Waters v. Commissioner of Social Security

Filing 22

ORDER adopting in part 19 Report and Recommendation; overruling 20 Objections to 19 Report and Recommendation; and dismissing with prejudice 3 Complaint filed by Carl E Waters. The final decision of the Commissioner is affirmed. (See order text). Signed by Judge Linda R Reade on 9/14/17. (ksy)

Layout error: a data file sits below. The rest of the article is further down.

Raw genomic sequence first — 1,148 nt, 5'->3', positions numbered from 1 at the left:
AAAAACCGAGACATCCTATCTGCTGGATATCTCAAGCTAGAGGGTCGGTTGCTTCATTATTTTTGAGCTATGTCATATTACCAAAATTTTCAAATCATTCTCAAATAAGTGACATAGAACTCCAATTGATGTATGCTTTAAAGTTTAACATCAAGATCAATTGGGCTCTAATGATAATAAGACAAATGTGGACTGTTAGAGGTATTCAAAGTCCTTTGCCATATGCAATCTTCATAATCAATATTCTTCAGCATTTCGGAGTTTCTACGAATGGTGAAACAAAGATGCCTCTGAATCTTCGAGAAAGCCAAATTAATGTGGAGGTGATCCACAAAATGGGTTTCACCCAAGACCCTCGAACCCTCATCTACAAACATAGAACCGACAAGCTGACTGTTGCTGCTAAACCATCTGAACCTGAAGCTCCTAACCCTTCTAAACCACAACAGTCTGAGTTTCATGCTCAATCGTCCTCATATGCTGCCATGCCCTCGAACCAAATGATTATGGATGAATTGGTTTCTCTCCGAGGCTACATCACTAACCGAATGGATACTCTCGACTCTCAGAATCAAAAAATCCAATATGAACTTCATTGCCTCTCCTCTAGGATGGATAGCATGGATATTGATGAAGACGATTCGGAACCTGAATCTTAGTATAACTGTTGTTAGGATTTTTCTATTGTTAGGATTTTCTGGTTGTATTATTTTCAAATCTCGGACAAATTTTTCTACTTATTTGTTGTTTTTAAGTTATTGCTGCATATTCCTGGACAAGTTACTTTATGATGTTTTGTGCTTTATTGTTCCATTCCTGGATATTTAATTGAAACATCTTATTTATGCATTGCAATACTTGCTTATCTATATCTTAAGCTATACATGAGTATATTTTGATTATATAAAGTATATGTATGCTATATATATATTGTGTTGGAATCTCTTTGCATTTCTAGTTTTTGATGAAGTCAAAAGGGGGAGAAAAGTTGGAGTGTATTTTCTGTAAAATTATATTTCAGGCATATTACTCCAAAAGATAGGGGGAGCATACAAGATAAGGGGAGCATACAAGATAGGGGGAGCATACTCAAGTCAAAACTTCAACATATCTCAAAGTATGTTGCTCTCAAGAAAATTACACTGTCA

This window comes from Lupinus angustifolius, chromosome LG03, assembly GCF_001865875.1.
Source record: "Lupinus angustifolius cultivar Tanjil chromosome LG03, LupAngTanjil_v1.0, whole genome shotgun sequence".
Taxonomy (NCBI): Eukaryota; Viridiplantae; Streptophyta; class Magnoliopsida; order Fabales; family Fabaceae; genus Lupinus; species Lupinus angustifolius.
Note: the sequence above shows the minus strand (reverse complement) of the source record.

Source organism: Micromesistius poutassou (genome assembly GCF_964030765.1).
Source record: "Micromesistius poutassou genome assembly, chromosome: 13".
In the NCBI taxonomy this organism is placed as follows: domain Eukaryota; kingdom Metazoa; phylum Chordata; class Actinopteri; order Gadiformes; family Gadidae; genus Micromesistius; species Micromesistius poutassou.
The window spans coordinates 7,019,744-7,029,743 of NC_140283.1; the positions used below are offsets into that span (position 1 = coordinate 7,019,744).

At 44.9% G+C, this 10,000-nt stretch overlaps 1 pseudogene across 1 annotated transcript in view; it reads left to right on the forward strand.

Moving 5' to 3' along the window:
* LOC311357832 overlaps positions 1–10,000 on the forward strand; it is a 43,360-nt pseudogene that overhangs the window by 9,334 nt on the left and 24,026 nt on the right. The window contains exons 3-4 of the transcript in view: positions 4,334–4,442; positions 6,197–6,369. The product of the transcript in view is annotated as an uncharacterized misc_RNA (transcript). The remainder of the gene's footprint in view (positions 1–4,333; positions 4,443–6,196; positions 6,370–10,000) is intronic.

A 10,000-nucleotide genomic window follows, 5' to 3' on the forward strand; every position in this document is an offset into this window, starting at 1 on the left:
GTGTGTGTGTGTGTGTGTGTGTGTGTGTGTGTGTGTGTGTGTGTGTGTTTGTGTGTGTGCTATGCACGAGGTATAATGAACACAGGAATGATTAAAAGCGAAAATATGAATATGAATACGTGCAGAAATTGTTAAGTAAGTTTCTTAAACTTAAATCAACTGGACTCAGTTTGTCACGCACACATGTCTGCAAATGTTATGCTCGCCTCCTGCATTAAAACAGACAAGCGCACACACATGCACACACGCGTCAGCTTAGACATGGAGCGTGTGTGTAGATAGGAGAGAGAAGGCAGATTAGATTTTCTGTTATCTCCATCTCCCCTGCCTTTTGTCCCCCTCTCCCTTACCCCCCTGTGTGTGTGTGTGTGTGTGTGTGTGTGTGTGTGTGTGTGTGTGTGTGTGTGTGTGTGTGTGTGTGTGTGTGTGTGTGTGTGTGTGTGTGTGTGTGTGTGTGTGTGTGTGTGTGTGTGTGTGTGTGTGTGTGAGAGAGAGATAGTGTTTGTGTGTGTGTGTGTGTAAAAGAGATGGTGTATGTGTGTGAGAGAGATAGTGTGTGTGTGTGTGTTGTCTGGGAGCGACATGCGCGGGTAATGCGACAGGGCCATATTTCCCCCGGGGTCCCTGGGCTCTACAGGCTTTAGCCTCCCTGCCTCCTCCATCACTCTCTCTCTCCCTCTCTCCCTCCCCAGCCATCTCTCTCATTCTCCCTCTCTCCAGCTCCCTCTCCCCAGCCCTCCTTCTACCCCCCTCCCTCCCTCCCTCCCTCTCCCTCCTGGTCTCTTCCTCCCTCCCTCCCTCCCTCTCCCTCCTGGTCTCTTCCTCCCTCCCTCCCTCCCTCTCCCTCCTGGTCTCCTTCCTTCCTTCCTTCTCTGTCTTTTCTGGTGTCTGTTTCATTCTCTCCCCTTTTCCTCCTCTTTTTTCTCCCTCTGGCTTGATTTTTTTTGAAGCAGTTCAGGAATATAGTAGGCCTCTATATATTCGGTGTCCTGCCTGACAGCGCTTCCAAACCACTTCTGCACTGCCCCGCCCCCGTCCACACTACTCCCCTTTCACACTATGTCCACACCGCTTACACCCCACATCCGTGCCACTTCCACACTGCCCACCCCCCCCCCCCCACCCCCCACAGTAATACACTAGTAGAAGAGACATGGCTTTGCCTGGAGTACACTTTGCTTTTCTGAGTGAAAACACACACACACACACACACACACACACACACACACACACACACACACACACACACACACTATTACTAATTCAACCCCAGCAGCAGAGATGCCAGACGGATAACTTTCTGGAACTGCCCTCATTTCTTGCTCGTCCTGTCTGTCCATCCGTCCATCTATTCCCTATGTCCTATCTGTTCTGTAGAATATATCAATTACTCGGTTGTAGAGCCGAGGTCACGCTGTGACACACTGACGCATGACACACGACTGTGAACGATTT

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IN THE UNITED STATES DISTRICT COURT FOR THE NORTHERN DISTRICT OF IOWA EASTERN DIVISION CARL E. WATERS, Plaintiff, No. 16-CV-2081-LRR vs. ORDER NANCY A. BERRYHILL, Acting Commissioner of Social Security, Defendant. ____________________ I. INTRODUCTION The matter before the court is Plaintiff Carl E. Waters’s Objections (docket no. 20) to United States Magistrate Judge Kelly K.E. Mahoney’s Report and Recommendation (docket no. 19), which recommends that the court affirm Defendant Commissioner of Social Security’s (“Commissioner”) final decision to deny disability benefits to Plaintiff. II. PROCEDURAL HISTORY On July 19, 2016, Waters filed a Complaint (docket no. 3), seeking judicial review of the Commissioner’s final decision denying Waters’s application for Title II disability insurance and Title XVI Supplemental Security Income (“SSI”). On October 4, 2016, the Commissioner filed an Answer (docket no. 10). On January 5, 2017, Waters filed the Plaintiff’s Brief (docket no. 15). On February 2, 2017, the Commissioner filed the Defendant’s Brief (docket no. 16). On February 14, 2017, the matter was referred to Judge Mahoney for issuance of a report and recommendation. On July 10, 2017, Judge Mahoney issued the Report and Recommendation. On July 24, 2017, Waters filed the Objections. On August 7, 2017, the Commissioner filed a Response (docket no. 21) to the Objections. The matter is fully submitted and ready for decision. III. STANDARD OF REVIEW A. Review of Final Decision When the Commissioner adopts an Administrative Law Judge’s (“ALJ”) findings and conclusions as its final decision, the final decision is subject to judicial review. See 42 U.S.C. § 405(g). The court will “affirm the Commissioner’s decision if supported by substantial evidence on the record as a whole.” Anderson v. Astrue, 696 F.3d 790, 793 (8th Cir. 2012). “Substantial evidence is ‘less than a preponderance but enough that a reasonable mind would find it adequate to support the conclusion.’” Id. (alteration omitted) (quoting Jones v. Astrue, 619 F.3d 963, 968 (8th Cir. 2010)). In determining whether substantial evidence supports the Commissioner’s decision, the court “consider[s] the evidence that supports the Commissioner’s decision as well as the evidence that detracts from it.” Jones, 619 F.3d at 968 (8th Cir. 2010) (quoting Kluesner v. Astrue, 607 F.3d 533, 536 (8th Cir. 2010)). A court “will not disturb the denial of benefits so long as the ALJ’s decision falls within the available ‘zone of choice.’” Casey v. Astrue, 503 F.3d 687, 691 (8th Cir. 2007) (quoting Nicola v. Astrue, 480 F.3d 885, 886 (8th Cir. 2007)). “If, after reviewing the entire record, it is possible to draw two inconsistent positions, and the Commissioner has adopted one of those positions,” the court must affirm the Commissioner’s decision. Anderson, 696 F.3d at 793. When reviewing the Commissioner’s decision, the court “must judge the propriety of such action solely by the grounds invoked by the agency” and may not affirm the decision based on a post hoc rationale that “it considers to be a more adequate or proper basis.” Sec. & Exch. Comm’n v. Chenery Corp., 332 U.S. 194, 196 (1947); see also, e.g., Hanson v. Colvin, 760 F.3d 759, 762 (7th Cir. 2014) (applying Chenery analysis in context of social security benefits); Haga v. Astrue, 482 F.3d 1205, 1207-08 (10th Cir. 2007) (same); Strom v. Astrue, Civil No. 07-150, 2008 WL 583690, at *27 (D. Minn. Mar. 3, 2008) (same). In other words, “‘a reviewing court may not uphold an agency 2 decision based on reasons not articulated by the agency,’ when ‘the agency has failed to make a necessary determination of fact or policy’ upon which the court’s alternative basis is premised.” Banks v. Massanari, 258 F.3d 820, 824 (8th Cir. 2001) (alterations omitted) (quoting Healtheast Bethesda Lutheran Hosp. & Rehab. Ctr. v. Shalala, 164 F.3d 415, 418 (8th Cir. 1998)). B. Review of Report and Recommendation The standard of review to be applied by the court to a report and recommendation of a magistrate judge is established by statute: A judge of the court shall make a de novo determination of those portions of the report or specified proposed findings or recommendations to which objection is made. A judge of the court may accept, reject, or modify, in whole or in part, the findings or recommendations made by the magistrate judge. 28 U.S.C. § 636(b)(1); see also Fed. R. Civ. P. 72(b)(3) (providing that, when a party properly objects to a report and recommendation on a dispositive motion, a district court must determine de novo the magistrate judge’s recommendation). The Eighth Circuit has repeatedly held that it is reversible error for a district court to fail to conduct a de novo review of a magistrate judge’s report and recommendation when such review is required. See, e.g., United States v. Lothridge, 324 F.3d 599, 600 (8th Cir. 2003); Hosna v. Groose, 80 F.3d 298, 306 (8th Cir. 1996); Hudson v. Gammon, 46 F.3d 785, 786 (8th Cir. 1995); Belk v. Purkett, 15 F.3d 803, 815 (8th Cir. 1994). The statute governing review provides only for de novo review of “those portions of the report or specified proposed findings or recommendations to which objection is made.” 28 U.S.C. § 636(b)(1). The court reviews the unobjected-to portions of the proposed findings or recommendations for “plain error.” See United States v. Rodriguez, 484 F.3d 1006, 101011 (8th Cir. 2007) (noting that, where a party does not file objections to a magistrate’s report and recommendation, the party waives the right to de novo review and the court will review the decision for plain error). 3 IV. ANALYSIS In the Objections, Waters argues that: (1) Judge Mahoney applied the wrong standard in reviewing the ALJ’s decision at step three of the five-step sequential process for determining whether Waters is disabled and that the ALJ did not properly consider whether Waters’s conditions in total equaled a listed impairment; and (2) the ALJ erred in calculating Waters’s residual functioning capacity (“RFC”) because he improperly discounted Waters’s subjective complaints of pain. See Objections at 3-11. After conducting a de novo review of the objected-to portions of the Report and Recommendation and the Administrative Record (“AR”) (docket nos. 11-1 through 11-10), the court overrules the Objections. Waters is correct in that Social Security Ruling 83-19 was rescinded on August 1, 1991. See Nelson v. Sullivan, 966 F.2d 363, 368 (8th Cir. 1992); see also Social Security Administration, Rulings Superseded, Rescinded, or Modified, https://www.ssa.gov/OP_Home/rulings/rulfind2.html (last visited September 13, 2017). Social Security Ruling 83-19 provided that “[a] claimant cannot qualify for benefits under the ‘equivalence’ step [of step three] by showing that the overall functional impact of his unlisted impairment or combination of impairments is as severe as that of a listed impairment.” Sullivan v. Zebley, 493 U.S. 521, 531 (1990) (citing Social Security Ruling 83-19). Since then, the Commissioner has stated that a combination of impairments, if the findings in support of which “are at least of equal medical significance to those of a listed impairment,” are sufficient to support a finding of disability at step three. See 20 C.F.R. § 404.1526(b)(3). The ALJ, however, applied the proper standard in determining whether Waters’s combined impairments were medically equivalent to a listed impairment. The ALJ specifically stated that he “considered all of the claimant’s impairments individually and in combination but can find no evidence that the combined clinical findings from such impairments reach the level of severity contemplated in the Listings.” AR at 12. The ALJ 4 carefully considered whether Waters met the criteria for paragraph B of Listing 4.02. Id. Though, as Waters argues, the ALJ did not explicitly consider each other impairment in the Listings, such a procedure is not only unrealistic but also is not required. See Boettcher v. Astrue, 652 F.3d 860, 863 (8th Cir. 2011) (“There is no error when an ALJ fails to explain why an impairment does not equal one of the listed impairments as long as the overall conclusion is supported by the record.”). Upon review, the court finds that the ALJ’s conclusions were supported by substantial evidence in the record. Waters emphasizes his especially low ejection fraction, a measurement describing how much blood is expelled from the heart with each contraction, and his obesity in arguing that the ALJ erred in finding the combination of his impairments did not equal one of the Listing impairments. See Objections at 4-5. However, the ALJ explicitly considered and recognized Waters’s low ejection fraction, and was undoubtedly aware of his obesity and the limitations it placed on his functioning. See AR at 11-12. The ALJ specifically found that Waters did not meet the other criteria for Listing 4.02B and that the combination of his conditions were not equivalent to the same or any other Listing. Id. at 12. Such a finding is supported by the medical evidence in the record. The court shall overrule the first Objection. Waters’s second objection amounts to a request to reweigh the evidence relied on by the ALJ. See Objections at 7-11. The ALJ appropriately discussed the factors from Polaski v. Heckler, 739 F.2d 1320 (8th Cir. 1984), in his decision, and ultimately concluded that Waters’s allegations regarding “the intensity, persistence and limiting effects of [his] symptoms” were “not entirely credible.” AR at 13. The ALJ relied on Waters’s “full strength and range of motion, activities of daily living, and consistent observation of shortness of breath with only moderate to severe exertion” when determining Waters’s RFC. Id. at 14. The ALJ also relied on the findings of several medical sources to support his findings, including a consultative physician who specifically 5 noted that Waters could sit for extended periods of time and could frequently handle and manipulate objects with his hands. See id.; see also id. at 481. The ALJ also considered medical opinions stating that Waters denied “chest pain and activity level change, despite his cardiomyopathy, as well as one instance when he acknowledged shortness of breathonly with moderate to severe exertion.” Id. at 14; see also id. at 564, 607, 609, 611, 613, 615, 617, 619. The ALJ also relied on Waters’s own admissions of daily activity—including “the ability to perform personal care tasks independently, occasionally taking his dog for a walk, preparation of simple meals, riding in a car, shopping in stores for up to an hour, watching television, playing cards, and traveling to friends’ and his grandmother’s homes regularly.” Id. at 14. In the ALJ’s opinion, such activities were “consistent with an ability to perform sedentary work.” Id. While Waters objects to the specifics underlying several of these findings, his base argument is that the ALJ improperly weighed and evaluated the Polaski factors, and inappropriately discounted his subjective allegations of pain and limitation. See Objections at 9-11. The court is not at liberty to reverse the ALJ’s decision merely because there is conflicting evidence in the record below, or even because the court would independently reach a different conclusion. See Hacker v. Barnhart, 459 F.3d 934, 936 (8th Cir. 2006) (“A decision is not outside that ‘zone of choice’ simply because [the court] may have reached a different conclusion had [the court] been the fact finder in the first instance.”); Guillams v. Barnhart, 393 F.3d 798, 801 (8th Cir. 2005) (“[E]ven if inconsistent conclusions may be drawn from the evidence, the agency’s decision will be upheld if it is supported by substantial evidence in the record as a whole.”). Upon review, the court finds that the record as a whole supported the ALJ’s consideration of the Polaski factors in assessing Waters’s subjective complaints. The ALJ’s assessment of Waters’s RFC was correct and the ALJ’s conclusion that benefits should be denied was supported by substantial evidence. 6 V. CONCLUSION In light of the foregoing, it is hereby ORDERED: (1) The Objections (docket no. 20) are OVERRULED; (2) The Report and Recommendation (docket no. 19) is ADOPTED IN PART to the extent that it did not rely on a rescinded Social Security Ruling and properly concluded that the Commissioner’s decision was correct; (3) The final decision of the Commissioner is AFFIRMED; and (3) The Complaint (docket no. 3) is DISMISSED WITH PREJUDICE. IT IS SO ORDERED. DATED this 14th day of September, 2017. 7